Karl Lagerfeld, one of the most prolific fashion designers of the 20th and 21st century, died on Tuesday in Paris at age 85.

Celebrities, models, politicians, and fellow designers paid tribute this week to the German-born couturier who revived Chanel and Fendi as creative director for decades before eventually starting his own line. Lagerfeld was known for combining business acumen and artistic flare, earning him an iconic status in the fashion world despite his blunt tongue and mysterious personal life. Often called “Kaiser Karl” by peers and fashion media, Lagerfeld never retired and maintained a distinctive look––dark glasses, powdered ponytail, starched collars, and fingerless gloves––as part of the self-acknowledged “caricature” he referred to as his “mask.”

Lagerfeld was less guarded about his opinions regarding women, beauty, and race. He publicly criticized numerous women’s appearance or weight and was critical of Muslims, the #MeToo movement, and Germany opening its borders to Syrian refugees, and not all were inclined to speak kindly of him. “A ruthless, fat-phobic misogynist shouldn’t be posted all over the internet as a saint gone-to-soon,” British actress Jameela Jamil tweeted this week.

Lagerfeld never married and had no children. His Birman cat, Choupette, who famously has two maids, diamond necklaces, and more than 51,000 Twitter followers, is reportedly listed in his will.

Throughout his career, Lagerfeld appeared unconcerned about his legacy or his mortality, stating in 1977, “Death is nothing. I mean, death is the price of life. … It’s not that important.” —Mary Jackson

Getty Images/Photo by PALACE LEE/Barcroft Media Getty Images/Photo by PALACE LEE/Barcroft Media Justin Bieber (right) and Hailey Baldwin in London in September

Justin Bieber on abstinence

In an interview with Vogue released last week, pop star Justin Bieber described how his changing views on God, sex, and marriage led to a yearlong commitment to abstinence before his marriage to model and TV presenter Hailey Baldwin.

Bieber, 24, told the magazine he “had a legitimate problem with sex.” He pursued a period of celibacy as he began trying to understand God’s intention for intimacy.

“He doesn’t ask us not to have sex for him because he wants rules and stuff,” Bieber said. “He’s like, I’m trying to protect you from hurt and pain. I think sex can cause a lot of hurt and pain. Sometimes people have sex because they don’t feel good enough. Because they lack self-worth. Women do that, and guys do that.”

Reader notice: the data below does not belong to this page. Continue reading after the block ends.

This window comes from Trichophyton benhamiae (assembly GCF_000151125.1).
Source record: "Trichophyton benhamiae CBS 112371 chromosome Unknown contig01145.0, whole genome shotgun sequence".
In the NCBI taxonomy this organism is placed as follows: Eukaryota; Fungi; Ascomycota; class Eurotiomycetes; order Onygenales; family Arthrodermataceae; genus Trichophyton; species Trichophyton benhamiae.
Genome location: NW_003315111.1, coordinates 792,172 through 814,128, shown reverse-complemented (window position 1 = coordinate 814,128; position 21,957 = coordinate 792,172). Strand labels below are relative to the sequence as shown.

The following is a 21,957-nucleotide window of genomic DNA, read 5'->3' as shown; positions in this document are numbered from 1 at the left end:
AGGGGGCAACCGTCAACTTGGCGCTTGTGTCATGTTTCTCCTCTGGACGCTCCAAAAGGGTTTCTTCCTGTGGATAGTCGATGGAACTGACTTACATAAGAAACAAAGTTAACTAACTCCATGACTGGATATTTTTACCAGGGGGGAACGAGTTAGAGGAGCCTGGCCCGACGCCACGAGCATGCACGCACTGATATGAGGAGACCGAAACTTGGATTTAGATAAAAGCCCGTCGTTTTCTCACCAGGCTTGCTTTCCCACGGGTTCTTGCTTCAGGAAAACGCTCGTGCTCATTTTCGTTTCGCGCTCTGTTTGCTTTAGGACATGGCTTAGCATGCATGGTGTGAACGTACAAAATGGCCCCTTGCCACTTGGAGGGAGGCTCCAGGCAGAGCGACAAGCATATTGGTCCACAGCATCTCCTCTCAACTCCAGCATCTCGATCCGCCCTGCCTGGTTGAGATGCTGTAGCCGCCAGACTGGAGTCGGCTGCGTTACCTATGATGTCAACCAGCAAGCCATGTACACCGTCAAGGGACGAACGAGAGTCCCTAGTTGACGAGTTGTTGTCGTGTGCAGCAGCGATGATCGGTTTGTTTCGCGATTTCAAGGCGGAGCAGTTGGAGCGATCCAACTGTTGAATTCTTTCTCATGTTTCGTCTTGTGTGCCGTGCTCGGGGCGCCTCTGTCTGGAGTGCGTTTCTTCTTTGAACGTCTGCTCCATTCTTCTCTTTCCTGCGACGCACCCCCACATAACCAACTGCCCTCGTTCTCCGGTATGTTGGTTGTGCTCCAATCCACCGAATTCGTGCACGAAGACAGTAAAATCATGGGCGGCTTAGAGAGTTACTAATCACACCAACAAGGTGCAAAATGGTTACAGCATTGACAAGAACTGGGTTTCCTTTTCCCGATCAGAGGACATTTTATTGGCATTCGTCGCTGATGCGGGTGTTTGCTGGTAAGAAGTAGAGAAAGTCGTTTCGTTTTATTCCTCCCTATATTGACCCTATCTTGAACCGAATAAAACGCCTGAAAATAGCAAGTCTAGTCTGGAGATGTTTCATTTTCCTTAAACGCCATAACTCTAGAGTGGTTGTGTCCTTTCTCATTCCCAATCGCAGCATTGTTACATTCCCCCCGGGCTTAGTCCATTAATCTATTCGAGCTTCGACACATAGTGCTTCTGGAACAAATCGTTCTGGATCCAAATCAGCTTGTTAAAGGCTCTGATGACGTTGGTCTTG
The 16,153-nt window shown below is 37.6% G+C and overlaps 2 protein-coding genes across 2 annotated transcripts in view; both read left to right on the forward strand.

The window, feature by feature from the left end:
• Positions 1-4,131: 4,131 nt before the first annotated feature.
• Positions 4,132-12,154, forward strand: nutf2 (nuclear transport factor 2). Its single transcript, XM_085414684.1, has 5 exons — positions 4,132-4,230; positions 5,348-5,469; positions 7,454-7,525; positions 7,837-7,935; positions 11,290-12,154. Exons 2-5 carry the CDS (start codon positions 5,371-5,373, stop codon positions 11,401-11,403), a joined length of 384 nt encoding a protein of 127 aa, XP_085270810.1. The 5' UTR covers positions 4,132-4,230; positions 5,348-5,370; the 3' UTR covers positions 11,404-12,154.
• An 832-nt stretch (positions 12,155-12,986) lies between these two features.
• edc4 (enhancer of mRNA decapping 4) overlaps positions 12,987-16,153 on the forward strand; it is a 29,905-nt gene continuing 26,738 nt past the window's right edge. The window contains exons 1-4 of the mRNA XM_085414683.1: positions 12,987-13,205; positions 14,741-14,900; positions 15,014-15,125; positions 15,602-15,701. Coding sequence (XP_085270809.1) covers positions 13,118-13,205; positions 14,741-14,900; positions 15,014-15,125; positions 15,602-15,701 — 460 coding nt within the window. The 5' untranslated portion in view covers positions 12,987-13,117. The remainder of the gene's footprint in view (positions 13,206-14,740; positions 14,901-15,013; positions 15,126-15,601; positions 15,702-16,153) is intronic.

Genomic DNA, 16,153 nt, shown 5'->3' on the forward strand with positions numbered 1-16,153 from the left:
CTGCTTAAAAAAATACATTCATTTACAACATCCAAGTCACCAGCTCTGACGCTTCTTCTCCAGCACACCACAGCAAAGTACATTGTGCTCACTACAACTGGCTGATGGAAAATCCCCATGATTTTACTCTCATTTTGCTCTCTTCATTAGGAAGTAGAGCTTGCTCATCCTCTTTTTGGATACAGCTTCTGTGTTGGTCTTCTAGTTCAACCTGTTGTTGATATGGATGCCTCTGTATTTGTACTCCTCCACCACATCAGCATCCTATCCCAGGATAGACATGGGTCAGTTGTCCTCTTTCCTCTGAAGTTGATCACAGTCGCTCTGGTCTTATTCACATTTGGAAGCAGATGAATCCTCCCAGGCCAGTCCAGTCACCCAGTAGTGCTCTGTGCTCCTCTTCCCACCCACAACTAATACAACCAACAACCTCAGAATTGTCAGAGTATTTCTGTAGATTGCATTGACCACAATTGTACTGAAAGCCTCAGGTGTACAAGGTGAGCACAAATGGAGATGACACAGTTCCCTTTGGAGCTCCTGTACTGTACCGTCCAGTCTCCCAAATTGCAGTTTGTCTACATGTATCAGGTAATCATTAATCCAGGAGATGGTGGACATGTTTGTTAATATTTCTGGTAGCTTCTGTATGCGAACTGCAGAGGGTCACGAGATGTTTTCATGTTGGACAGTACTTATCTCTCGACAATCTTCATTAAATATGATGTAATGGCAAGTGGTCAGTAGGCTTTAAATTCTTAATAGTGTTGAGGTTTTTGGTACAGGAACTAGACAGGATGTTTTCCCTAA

He said he believes God “blessed me with Hailey as a result.”

Bieber and Baldwin, 22, tied the knot last September at a New York City courthouse. In Vogue, Baldwin said of marriage, “It’s a choice. … [It’s] about wanting to fight for something, commit to build with someone.” —M.J.

Associated Press/Photo by Matt Slocum Associated Press/Photo by Matt Slocum Bill Cosby at the Montgomery County Courthouse in Norristown, Pa., in April 2018

Supreme Court declines Cosby defamation case

The U.S. Supreme Court on Tuesday declined to revive a lawsuit against disgraced comedian Bill Cosby, alleging he raped a woman in 1971 and then defamed her when she came forward about it decades later.

Cosby, 81, is currently serving prison time on charges of sexual assault. On Tuesday, he thanked the high court via Twitter for rejecting an appeal by actress Kathrine McKee, who said Cosby damaged her reputation when his lawyer leaked a letter attacking her. Two lower courts previously ruled against McKee, dismissing the case.

Cosby has maintained his innocence in the case and praised the ruling, tweeting that it gave him “renewed hope that the fair and impartial courts in this country will go on to deliver justice.”

Justice Clarence Thomas agreed with the court’s decision, but also called for it to reconsider the high standard a public figure needs to meet to win a defamation case. —M.J.

Photo by Matthew Eisman/Getty Images Photo by Matthew Eisman/Getty Images Peter Tork performing in New York in June 2016

The Monkees’ ‘lovable dummy’ dies

Peter Tork, who rose to fame as a member of the 1960s made-for-television rock ’n’ roll band the Monkees, died Thursday at age 77. His son Iman Iannoli said his father, born Peter Halsten Thorkelson, died at the family home in Connecticut after a 10-year battle with adenoid cystic carcinoma, a rare cancer of the salivary glands.

The Monkees, which was created to cash in on Beatlemania, was often mocked by the media as the “Prefab Four,” mainly because of the group’s perceived lack of musicianship. But Tork was more of a musician than an actor and could play multiple instruments, including guitar, keyboards, and banjo. Tork, who assumed the role of the “lovable dummy” on the show, struggled after leaving the group in 1968, but the band, thanks to TV reruns, album reissues, and a reunion tour, regained some of its popularity in the 1980s with newer and younger fans. In the 1990s, Tork formed the band Shoe Suede Blues and continued to record and tour.

In addition to Tork, the Monkees were Mike Nesmith, Micky Dolenz, and Davy Jones, who died in 2012. —Mickey McLean